The question of virtue is unfashionable, and particularly in relation to alcohol and other psychoactive substances it seems unwise in the context of moralising that has resulted in various harmful experiments with prohibition and barriers to providing effective treatment. Modernity is furthermore the age where ‘all that is solid melts into air’, so if virtue could be defined as the lessons of preceding generations passed down about how to constructively use psychoactive substances, surely these lessons have been lost to the churn and flux of our age.

The difficulty is that so much thought is modernocentric, taking its reference points from our times. Perhaps if we want to say something useful about virtuous drinking the best thing to do is to look outside of our own era to non-modern settings. The anthropologist of alcohol, Dwight B. Heath made the striking statement that ‘the idea that it is associated with problems is absent in many cultures, and the idea that it might be a major factor in the aetiology of a debilitating disease is highly unusual’ (Heath 1988: 398). There is an idea that runs through ethnographic research on non-modern societies that there are far fewer problems with alcohol in these societies. The relationship with drinking and psychoactive substance use of such small-scale societies on the fringes of the modern world, not yet fully drawn into it (and especially not devastated by the process like many indigenous groups have been) has a crucial difference with modern societies: these are not societies with states, and alcohol is not a source of revenue, and so the manner of drinking has not been subverted to the same degree by the logic of state formation. In these societies alcohol is a part of the ritual process, the cycle of festivities and networks of reciprocity that structures its use. In other words, traditions exist that protect against egoism and anomie by binding the activity within a communal setting, imposing obligations and limits through its ritualization.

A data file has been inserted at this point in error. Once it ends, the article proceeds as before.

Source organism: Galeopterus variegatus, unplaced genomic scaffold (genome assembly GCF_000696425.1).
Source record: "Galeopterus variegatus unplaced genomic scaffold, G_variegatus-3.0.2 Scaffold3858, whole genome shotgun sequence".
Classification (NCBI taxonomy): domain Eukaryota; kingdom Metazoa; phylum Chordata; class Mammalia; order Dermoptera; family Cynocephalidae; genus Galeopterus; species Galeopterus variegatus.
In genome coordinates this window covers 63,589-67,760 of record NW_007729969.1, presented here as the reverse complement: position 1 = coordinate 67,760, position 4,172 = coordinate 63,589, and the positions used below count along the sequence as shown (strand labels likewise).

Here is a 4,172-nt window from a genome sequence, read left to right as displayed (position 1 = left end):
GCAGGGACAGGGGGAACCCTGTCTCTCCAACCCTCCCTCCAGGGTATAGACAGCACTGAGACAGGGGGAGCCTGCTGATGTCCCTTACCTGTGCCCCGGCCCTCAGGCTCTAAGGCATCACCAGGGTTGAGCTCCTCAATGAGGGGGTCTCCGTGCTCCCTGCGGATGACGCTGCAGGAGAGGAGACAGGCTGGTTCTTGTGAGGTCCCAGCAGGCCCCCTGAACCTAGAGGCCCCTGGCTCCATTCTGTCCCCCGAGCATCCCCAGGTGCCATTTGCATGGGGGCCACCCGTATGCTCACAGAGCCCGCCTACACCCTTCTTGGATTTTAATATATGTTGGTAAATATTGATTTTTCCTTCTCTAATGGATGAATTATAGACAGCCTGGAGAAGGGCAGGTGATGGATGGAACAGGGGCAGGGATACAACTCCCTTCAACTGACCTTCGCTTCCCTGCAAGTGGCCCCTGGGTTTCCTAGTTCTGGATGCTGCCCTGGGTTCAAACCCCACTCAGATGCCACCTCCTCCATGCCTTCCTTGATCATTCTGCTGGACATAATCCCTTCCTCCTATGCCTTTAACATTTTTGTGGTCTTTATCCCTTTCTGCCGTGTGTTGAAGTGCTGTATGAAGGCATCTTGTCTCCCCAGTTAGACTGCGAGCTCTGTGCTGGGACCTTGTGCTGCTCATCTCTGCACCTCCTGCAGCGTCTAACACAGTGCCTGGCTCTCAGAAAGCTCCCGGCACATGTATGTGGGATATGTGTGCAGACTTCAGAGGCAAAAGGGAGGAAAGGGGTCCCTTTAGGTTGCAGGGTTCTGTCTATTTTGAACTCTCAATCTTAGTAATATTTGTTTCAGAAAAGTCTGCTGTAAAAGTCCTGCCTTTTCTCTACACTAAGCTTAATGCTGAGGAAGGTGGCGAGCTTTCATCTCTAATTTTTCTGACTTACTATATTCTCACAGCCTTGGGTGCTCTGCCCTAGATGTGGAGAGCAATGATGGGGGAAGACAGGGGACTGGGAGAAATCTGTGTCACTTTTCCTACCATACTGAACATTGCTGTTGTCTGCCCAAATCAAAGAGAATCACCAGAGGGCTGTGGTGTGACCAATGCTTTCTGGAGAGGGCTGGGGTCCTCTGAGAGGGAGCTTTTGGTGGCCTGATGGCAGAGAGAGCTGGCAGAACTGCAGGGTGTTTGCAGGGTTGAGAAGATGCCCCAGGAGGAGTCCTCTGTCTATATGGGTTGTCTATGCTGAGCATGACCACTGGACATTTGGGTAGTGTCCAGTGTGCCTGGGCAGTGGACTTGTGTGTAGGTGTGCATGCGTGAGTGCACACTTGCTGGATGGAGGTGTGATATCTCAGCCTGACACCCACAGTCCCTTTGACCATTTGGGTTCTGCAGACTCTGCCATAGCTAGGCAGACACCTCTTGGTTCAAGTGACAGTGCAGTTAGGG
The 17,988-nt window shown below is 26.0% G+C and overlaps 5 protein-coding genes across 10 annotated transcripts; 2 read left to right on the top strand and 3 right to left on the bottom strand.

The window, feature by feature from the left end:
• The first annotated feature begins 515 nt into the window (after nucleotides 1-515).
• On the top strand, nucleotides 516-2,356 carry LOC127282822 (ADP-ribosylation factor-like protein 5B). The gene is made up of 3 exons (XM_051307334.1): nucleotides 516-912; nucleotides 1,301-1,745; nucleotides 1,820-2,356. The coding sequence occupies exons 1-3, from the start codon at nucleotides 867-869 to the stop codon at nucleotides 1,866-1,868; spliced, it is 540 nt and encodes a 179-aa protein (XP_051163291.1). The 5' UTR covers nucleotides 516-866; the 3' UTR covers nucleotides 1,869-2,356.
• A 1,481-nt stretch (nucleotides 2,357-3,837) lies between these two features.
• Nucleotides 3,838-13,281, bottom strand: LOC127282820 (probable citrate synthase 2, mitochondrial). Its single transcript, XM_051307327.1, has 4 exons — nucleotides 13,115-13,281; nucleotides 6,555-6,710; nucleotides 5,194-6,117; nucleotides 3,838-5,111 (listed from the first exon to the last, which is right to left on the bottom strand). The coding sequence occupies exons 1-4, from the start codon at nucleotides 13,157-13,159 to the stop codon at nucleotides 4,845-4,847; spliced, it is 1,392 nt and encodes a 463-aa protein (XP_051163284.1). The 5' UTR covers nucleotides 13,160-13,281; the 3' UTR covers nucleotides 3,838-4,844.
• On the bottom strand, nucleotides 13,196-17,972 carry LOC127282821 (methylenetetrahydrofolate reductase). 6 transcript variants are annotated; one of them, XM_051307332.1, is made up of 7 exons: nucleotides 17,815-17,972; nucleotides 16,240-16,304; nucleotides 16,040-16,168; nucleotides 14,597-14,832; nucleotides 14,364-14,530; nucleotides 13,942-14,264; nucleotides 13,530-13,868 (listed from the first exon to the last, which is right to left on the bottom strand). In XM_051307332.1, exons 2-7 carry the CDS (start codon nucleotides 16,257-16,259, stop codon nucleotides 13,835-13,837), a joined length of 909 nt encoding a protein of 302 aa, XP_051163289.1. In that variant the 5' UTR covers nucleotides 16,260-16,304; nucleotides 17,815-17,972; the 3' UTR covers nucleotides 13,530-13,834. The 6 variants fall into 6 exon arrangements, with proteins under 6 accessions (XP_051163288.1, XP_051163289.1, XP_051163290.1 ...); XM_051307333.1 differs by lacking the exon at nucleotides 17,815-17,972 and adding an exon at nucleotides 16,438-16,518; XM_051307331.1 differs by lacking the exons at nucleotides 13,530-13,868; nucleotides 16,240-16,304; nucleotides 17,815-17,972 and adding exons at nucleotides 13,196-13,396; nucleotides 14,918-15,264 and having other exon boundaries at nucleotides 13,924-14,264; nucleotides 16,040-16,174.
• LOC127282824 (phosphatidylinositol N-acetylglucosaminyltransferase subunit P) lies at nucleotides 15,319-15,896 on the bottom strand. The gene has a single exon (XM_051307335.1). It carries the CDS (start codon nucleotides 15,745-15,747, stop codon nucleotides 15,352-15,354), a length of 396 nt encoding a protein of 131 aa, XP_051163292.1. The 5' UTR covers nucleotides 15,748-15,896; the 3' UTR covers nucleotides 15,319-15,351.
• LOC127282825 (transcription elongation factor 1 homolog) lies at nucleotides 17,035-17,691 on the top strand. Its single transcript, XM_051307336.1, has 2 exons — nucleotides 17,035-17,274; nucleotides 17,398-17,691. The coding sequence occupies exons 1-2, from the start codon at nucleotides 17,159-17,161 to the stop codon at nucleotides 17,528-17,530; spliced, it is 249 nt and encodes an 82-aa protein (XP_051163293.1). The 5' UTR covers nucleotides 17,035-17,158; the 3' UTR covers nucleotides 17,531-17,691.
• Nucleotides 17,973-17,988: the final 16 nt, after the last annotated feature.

That is a big generalisation, and its truth has been doubted by some who argue that the findings of these anthropologists have more to do with their bias to look for harmony and order where it may not exist, or their desire as liberals and progressives, to find examples of constructive use to present a contrast with the era of censoriousness and puritanism that their societies had previously passed through. Furthermore, maybe ethnography cannot make strong statements about what is healthy behaviour, as it cannot see population-level outcomes. However, it is a theme that runs strongly through the literature.

It does seem that throughout history the agent that we look to for protection and guidance on alcohol and other psychoactive substances has been a prime source of danger through its preoccupation on revenue and the absurd cycle of policy shift that disturbs virtuous traditions of use bedding in. Virtuous forms of use, meaning a safe and socially integrative manner of consumption, in reality can only come from real traditions.

References

Anderson, P. and Baumberg, B. (2006): Alcohol in Europe, London: Institute of Alcohol Studies, 2, 73-75.

Harrison, Brian (1971) Drink and the Victorians: The Temperance Question in England: 1815-72, Keele: Keele University Press.

Heath, D.B. (1988): “Emerging Anthropological Theory and Models of Alcohol Use and Alcoholism”, in Chaudron C.D. and Wilkinson, D.A. (eds) Theories on Alcoholism, Toronto: Addiction Research Foundation, 353–410.